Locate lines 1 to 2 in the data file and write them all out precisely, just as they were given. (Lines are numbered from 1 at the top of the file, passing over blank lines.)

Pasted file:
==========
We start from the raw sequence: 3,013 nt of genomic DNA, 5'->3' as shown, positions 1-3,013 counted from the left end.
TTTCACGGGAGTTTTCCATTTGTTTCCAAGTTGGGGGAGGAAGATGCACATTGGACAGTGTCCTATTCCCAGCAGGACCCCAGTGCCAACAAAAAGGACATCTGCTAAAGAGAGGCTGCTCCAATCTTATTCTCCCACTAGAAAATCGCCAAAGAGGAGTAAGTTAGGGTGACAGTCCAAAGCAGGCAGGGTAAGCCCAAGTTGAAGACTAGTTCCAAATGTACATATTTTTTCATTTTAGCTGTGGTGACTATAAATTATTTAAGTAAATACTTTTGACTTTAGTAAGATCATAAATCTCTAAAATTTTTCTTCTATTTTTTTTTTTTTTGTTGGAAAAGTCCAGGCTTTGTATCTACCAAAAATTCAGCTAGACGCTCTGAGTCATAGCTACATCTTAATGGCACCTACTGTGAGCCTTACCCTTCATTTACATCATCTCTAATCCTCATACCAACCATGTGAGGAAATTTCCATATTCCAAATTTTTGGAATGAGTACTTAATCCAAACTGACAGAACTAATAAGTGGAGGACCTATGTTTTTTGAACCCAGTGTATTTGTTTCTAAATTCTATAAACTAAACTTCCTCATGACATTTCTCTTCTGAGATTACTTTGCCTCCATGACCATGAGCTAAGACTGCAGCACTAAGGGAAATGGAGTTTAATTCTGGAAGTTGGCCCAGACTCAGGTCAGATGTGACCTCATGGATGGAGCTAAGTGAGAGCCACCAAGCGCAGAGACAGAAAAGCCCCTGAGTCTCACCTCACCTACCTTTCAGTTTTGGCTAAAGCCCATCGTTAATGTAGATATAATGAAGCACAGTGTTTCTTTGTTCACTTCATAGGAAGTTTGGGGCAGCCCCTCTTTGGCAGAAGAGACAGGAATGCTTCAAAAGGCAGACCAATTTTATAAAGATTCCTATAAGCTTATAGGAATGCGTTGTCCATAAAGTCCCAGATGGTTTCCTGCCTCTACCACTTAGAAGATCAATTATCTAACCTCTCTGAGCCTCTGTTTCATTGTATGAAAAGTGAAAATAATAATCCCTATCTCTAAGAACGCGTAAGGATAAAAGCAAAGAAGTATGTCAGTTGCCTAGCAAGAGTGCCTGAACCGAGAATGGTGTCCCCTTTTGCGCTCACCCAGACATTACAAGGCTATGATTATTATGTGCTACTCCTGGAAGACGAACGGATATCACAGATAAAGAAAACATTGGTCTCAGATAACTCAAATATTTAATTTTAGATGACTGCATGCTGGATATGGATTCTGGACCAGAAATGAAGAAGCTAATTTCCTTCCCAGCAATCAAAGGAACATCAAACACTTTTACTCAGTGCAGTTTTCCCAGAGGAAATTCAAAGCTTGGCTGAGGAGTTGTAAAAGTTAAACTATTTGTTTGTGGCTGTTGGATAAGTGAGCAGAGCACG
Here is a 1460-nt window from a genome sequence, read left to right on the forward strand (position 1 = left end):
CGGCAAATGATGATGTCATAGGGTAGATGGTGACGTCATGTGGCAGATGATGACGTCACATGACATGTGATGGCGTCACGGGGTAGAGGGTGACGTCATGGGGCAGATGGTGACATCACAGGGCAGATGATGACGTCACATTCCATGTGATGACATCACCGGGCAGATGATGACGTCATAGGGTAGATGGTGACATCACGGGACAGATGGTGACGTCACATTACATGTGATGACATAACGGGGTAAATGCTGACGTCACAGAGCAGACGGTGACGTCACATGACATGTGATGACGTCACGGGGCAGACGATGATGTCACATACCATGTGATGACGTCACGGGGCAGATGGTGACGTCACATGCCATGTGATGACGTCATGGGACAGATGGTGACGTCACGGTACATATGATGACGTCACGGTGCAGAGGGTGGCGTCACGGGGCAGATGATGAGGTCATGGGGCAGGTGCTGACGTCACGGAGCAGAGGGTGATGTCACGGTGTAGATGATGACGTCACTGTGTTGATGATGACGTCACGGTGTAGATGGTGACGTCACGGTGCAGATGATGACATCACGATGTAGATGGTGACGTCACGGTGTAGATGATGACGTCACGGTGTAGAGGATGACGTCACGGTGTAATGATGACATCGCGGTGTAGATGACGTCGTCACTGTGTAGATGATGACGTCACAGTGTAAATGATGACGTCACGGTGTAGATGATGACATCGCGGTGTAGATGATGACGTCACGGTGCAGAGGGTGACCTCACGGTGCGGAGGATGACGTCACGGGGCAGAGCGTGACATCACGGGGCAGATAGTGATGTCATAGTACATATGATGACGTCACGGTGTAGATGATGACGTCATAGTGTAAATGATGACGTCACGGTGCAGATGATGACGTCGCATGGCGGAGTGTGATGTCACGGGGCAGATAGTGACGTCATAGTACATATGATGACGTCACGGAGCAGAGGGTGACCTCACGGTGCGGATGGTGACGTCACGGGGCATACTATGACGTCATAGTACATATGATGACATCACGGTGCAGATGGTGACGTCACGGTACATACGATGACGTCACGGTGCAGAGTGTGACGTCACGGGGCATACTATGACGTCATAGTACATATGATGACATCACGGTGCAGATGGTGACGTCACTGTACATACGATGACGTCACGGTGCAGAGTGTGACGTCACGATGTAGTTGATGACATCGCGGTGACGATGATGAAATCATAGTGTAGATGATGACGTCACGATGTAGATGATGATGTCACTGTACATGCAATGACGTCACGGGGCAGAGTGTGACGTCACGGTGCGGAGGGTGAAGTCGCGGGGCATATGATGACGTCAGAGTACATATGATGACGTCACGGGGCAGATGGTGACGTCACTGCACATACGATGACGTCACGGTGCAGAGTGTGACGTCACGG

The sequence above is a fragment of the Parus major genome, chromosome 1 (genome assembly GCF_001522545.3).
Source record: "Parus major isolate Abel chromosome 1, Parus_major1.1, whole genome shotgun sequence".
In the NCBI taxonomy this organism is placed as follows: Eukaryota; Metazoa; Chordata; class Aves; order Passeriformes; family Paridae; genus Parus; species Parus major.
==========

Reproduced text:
We start from the raw sequence: 3,013 nt of genomic DNA, 5'->3' as shown, positions 1-3,013 counted from the left end.
TTTCACGGGAGTTTTCCATTTGTTTCCAAGTTGGGGGAGGAAGATGCACATTGGACAGTGTCCTATTCCCAGCAGGACCCCAGTGCCAACAAAAAGGACATCTGCTAAAGAGAGGCTGCTCCAATCTTATTCTCCCACTAGAAAATCGCCAAAGAGGAGTAAGTTAGGGTGACAGTCCAAAGCAGGCAGGGTAAGCCCAAGTTGAAGACTAGTTCCAAATGTACATATTTTTTCATTTTAGCTGTGGTGACTATAAATTATTTAAGTAAATACTTTTGACTTTAGTAAGATCATAAATCTCTAAAATTTTTCTTCTATTTTTTTTTTTTTTGTTGGAAAAGTCCAGGCTTTGTATCTACCAAAAATTCAGCTAGACGCTCTGAGTCATAGCTACATCTTAATGGCACCTACTGTGAGCCTTACCCTTCATTTACATCATCTCTAATCCTCATACCAACCATGTGAGGAAATTTCCATATTCCAAATTTTTGGAATGAGTACTTAATCCAAACTGACAGAACTAATAAGTGGAGGACCTATGTTTTTTGAACCCAGTGTATTTGTTTCTAAATTCTATAAACTAAACTTCCTCATGACATTTCTCTTCTGAGATTACTTTGCCTCCATGACCATGAGCTAAGACTGCAGCACTAAGGGAAATGGAGTTTAATTCTGGAAGTTGGCCCAGACTCAGGTCAGATGTGACCTCATGGATGGAGCTAAGTGAGAGCCACCAAGCGCAGAGACAGAAAAGCCCCTGAGTCTCACCTCACCTACCTTTCAGTTTTGGCTAAAGCCCATCGTTAATGTAGATATAATGAAGCACAGTGTTTCTTTGTTCACTTCATAGGAAGTTTGGGGCAGCCCCTCTTTGGCAGAAGAGACAGGAATGCTTCAAAAGGCAGACCAATTTTATAAAGATTCCTATAAGCTTATAGGAATGCGTTGTCCATAAAGTCCCAGATGGTTTCCTGCCTCTACCACTTAGAAGATCAATTATCTAACCTCTCTGAGCCTCTGTTTCATTGTATGAAAAGTGAAAATAATAATCCCTATCTCTAAGAACGCGTAAGGATAAAAGCAAAGAAGTATGTCAGTTGCCTAGCAAGAGTGCCTGAACCGAGAATGGTGTCCCCTTTTGCGCTCACCCAGACATTACAAGGCTATGATTATTATGTGCTACTCCTGGAAGACGAACGGATATCACAGATAAAGAAAACATTGGTCTCAGATAACTCAAATATTTAATTTTAGATGACTGCATGCTGGATATGGATTCTGGACCAGAAATGAAGAAGCTAATTTCCTTCCCAGCAATCAAAGGAACATCAAACACTTTTACTCAGTGCAGTTTTCCCAGAGGAAATTCAAAGCTTGGCTGAGGAGTTGTAAAAGTTAAACTATTTGTTTGTGGCTGTTGGATAAGTGAGCAGAGCACG